Monday, February 21, 2011

Sports | Cricket | Clean Bowled action

Having shot the cricket tournament for last couple of weeks i have learnt a lot and would like to share some of these learning in next couple of posts.  The first topic i'd take is - the one i had earlier thought (and i believe everybody else might think so) to be difficult - the 'Bowled' action. For this action of course it's extremely important for the batsman to be in the frame - and the other important components - the bails in the air and the ball too - and also all 3 wickets! And it would be perfect to have the wicketkeeper as well!
Canon EOS 7D, ISO 200, 400mm, f/5.6, 1/1600 sec, Aperture Priority, (+.66 ev), Evaluative Metering, One-shot AF, Spot AF, High-speed continuous
The above photograph has only some of the essential components - we've got the ball in there, the bails off in the air but only 1 wicket. The other 2 wickets which are probably tumbling down somewhere not in the frame. In fact if i had shot this one from somewhere near long-off (not long-on - can you tell why?) i would have been able to get those wickets as well - it would have been quite a dynamic shot.
Canon EOS 7D, ISO 200, 400mm, f/5.6, 1/1250 sec, Shutter Priority, (+.66 ev), Evaluative Metering, One-shot AF, Spot AF, High-speed continuous
On this one I was able to capture the other wicket (missed the top portion though), batsman as well as one of the fielders - one of the bails on the ground - the other one not seen though. Good part about this shot is that the batsman is looking at the wickets - another important point to note is the shine on the balls- the sun was behind me so the rays reflecting against the shiny ball.



If you've looked into the caption on the above shots you'd have noticed high-speed continuous. Usually all DSLRs would have a continuous shooting mode, The EOS 7D that i use has this high-speed continuous shooting mode which shoots 7 frames per second. I feel any camera giving 3 frames per second would be fine too - but this shooting mode is extremely important. To capture this kind of shot what i do is first use the AF-ON button to focus on the batsman (i do not use the shutter button to focus) and then frame the shot - looking at the batsman thru the viewfinder trying to anticipate when the ball might be approaching. The moment i see batsman raising the bat i get ready and start clicking as soon as the bat is down (assuming the ball would be very close to the batsman) - i usually click 3 shots - approx .5 sec is time enough for the ball to pass the wickets. There's no points clicking too many shots as you end up deleting most of those shots anyway.
Canon EOS 7D, ISO 200, 400mm, f/5.6, 1/1250 sec, Shutter Priority, (+1 ev), Evaluative Metering, One-shot AF, Spot AF, High-speed continuous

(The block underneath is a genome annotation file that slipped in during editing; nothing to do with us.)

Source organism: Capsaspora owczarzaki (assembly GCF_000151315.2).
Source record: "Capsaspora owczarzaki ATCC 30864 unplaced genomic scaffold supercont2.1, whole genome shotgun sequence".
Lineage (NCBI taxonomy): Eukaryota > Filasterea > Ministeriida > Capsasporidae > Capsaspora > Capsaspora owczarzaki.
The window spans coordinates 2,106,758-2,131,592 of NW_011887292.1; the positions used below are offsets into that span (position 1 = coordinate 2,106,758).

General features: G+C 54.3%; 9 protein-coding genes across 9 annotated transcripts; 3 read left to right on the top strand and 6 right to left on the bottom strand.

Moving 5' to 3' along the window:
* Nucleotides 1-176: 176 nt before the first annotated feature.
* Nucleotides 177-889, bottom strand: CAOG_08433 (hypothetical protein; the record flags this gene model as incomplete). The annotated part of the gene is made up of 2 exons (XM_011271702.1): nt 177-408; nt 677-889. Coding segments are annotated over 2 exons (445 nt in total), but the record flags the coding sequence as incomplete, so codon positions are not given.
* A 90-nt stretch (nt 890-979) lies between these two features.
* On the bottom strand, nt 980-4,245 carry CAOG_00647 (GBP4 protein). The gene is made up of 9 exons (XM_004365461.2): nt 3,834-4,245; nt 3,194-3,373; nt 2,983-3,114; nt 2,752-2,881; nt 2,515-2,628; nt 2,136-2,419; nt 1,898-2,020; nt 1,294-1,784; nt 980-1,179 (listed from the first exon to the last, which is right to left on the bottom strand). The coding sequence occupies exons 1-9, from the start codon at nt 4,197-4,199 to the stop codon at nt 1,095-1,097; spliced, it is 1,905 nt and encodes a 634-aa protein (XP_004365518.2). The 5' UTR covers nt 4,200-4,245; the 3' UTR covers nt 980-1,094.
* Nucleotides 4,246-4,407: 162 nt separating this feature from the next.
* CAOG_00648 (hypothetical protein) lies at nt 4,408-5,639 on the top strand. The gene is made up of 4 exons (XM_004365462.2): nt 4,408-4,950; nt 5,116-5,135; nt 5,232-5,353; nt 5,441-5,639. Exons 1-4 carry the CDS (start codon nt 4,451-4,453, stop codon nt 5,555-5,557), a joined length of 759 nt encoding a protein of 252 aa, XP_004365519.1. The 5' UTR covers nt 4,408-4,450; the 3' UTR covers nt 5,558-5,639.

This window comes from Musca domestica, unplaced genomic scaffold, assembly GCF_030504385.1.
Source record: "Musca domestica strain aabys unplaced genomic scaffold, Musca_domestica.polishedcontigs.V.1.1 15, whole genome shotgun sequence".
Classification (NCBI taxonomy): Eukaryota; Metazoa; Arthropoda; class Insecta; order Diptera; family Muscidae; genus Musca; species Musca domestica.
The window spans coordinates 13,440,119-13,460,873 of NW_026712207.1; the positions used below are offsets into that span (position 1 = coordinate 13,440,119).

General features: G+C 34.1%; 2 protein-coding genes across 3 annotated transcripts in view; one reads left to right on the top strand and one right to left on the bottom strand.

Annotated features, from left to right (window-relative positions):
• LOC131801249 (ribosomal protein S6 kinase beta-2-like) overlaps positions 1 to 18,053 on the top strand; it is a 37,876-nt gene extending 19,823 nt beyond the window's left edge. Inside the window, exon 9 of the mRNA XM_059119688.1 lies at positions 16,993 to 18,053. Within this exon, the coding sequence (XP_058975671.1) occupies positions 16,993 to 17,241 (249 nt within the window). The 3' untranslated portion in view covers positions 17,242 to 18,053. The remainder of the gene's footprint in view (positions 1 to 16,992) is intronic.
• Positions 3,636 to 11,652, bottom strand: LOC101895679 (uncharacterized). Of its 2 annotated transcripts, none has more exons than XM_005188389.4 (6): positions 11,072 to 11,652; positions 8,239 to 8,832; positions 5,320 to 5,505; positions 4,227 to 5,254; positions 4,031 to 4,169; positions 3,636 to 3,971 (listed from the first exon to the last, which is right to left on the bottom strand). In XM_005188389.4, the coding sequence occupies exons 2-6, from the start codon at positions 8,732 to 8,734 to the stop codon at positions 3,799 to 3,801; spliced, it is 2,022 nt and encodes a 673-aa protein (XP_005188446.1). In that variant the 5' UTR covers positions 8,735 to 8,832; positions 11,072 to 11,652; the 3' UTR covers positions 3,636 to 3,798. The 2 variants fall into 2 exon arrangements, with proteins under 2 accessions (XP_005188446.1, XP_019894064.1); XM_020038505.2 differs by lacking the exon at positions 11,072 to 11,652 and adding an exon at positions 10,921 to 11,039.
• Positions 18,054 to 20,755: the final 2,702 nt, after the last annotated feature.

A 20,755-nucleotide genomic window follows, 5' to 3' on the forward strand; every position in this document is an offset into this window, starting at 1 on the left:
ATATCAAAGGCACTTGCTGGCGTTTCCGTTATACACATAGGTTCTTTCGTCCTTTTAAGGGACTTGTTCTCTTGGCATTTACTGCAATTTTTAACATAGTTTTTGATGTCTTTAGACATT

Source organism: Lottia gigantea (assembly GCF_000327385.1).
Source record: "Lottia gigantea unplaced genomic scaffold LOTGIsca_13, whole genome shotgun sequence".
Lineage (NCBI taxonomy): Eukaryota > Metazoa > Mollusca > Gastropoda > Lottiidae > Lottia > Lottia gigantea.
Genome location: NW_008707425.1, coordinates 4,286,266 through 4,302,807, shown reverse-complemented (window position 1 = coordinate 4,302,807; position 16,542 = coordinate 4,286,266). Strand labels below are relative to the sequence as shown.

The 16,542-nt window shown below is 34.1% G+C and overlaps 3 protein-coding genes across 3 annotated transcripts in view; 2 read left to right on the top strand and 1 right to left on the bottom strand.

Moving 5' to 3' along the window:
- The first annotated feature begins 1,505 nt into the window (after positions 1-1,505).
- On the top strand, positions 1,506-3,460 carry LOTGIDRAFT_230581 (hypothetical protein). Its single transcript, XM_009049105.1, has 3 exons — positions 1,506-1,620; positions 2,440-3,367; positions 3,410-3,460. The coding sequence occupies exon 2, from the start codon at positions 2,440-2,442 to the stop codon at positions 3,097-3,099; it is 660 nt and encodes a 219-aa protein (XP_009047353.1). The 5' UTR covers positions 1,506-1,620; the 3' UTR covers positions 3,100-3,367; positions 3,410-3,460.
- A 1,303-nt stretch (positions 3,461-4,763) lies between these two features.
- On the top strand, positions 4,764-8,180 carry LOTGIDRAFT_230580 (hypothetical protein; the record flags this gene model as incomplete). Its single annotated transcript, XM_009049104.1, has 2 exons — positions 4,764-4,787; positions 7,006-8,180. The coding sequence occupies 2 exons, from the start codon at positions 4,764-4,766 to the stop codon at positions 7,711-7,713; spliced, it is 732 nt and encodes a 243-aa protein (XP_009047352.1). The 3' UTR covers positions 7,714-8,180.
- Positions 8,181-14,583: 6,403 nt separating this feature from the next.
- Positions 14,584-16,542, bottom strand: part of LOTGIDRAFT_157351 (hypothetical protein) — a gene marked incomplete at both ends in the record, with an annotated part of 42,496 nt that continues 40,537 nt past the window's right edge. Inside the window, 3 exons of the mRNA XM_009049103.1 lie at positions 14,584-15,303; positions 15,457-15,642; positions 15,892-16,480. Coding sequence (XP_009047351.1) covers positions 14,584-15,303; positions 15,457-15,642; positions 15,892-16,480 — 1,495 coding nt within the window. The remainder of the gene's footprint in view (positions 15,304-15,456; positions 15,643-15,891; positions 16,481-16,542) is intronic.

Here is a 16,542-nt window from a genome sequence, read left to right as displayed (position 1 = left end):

I'm quite happy with this shot as it has all the basic 'ingredients' of what one might call a perfect 'bowled' shot. Only thing i would have liked was to have some more space in front if the batsman - or better still, the batsman looking behind - which of course was outside my control :-).
Canon EOS 7D, ISO 160, 400mm, f/5.6, 1/1250 sec, Manual Exposure, Evaluative Metering, One-shot AF, Spot AF, High-speed continuous
The shot above has the perfect timing - ball caught right in the middle of the stumps - and one of the bails slightly off. After trying Shutter priority and Aperture priority i settled on Manual Exposure. I wanted to keep the maximum aperture (for as much blurry background as possible) and 1/1250s was able to freeze the ball sufficiently enough. So the only thing i end up changing is the ISO to give me the above combination.
Canon EOS 7D, ISO 250, 400mm, f/5.6, 1/1250 sec, Manual Exposure, Evaluative Metering, One-shot AF, Spot AF, High-speed continuous
Canon EOS 7D, ISO 160, 400mm, f/5.6, 1/1250 sec, Manual Exposure, Evaluative Metering, One-shot AF, Spot AF, High-speed continuous
Very similar to the earlier one - only difference being the extra player - and his expressions caught as well.
Canon EOS 7D, ISO 250, 400mm, f/5.6, 1/1250 sec, Manual Exposure, Evaluative Metering, One-shot AF, Spot AF, High-speed continuous
The batsman looking at the falling wickets looks very dynamic - so am quite happy to get this shot. The tilt in the picture is the spoiler though - also the top portion of the bat is cut-off.

So in my view, while capturing the 'bowled' shots the following points are important

- Batsman, ball, bails and all wickets in the frame
- usual composition guidelines - do not cut-off portions of bat, wickets etc.
- nice to have - wicketkeeper and any other fielder in frame
- exposure - manual is perfect - assuming you've got enough sunlight - to be able to choose maximum aperture and faster than 1/1250s to freeze the ball
- high-speed continuous shooting mode
- Telephoto Lens (300-400mm would be fine)
- use back-button (AF-ON) for focussing so that you don't have to wait keeping the shutter button half-pressed (remember you'll have to reframe the shot) while waiting for the right time
- spot-AF to be easily able to focus on the batsman
- patience - in a 20 overs innings last week not a single batsman was out bowled (though they were all out)!
- and the most important point -anticipation - one cannot just go on a 'shooting spree' just because there's a continuous mode - you will end up spending lots of time deleting the snaps

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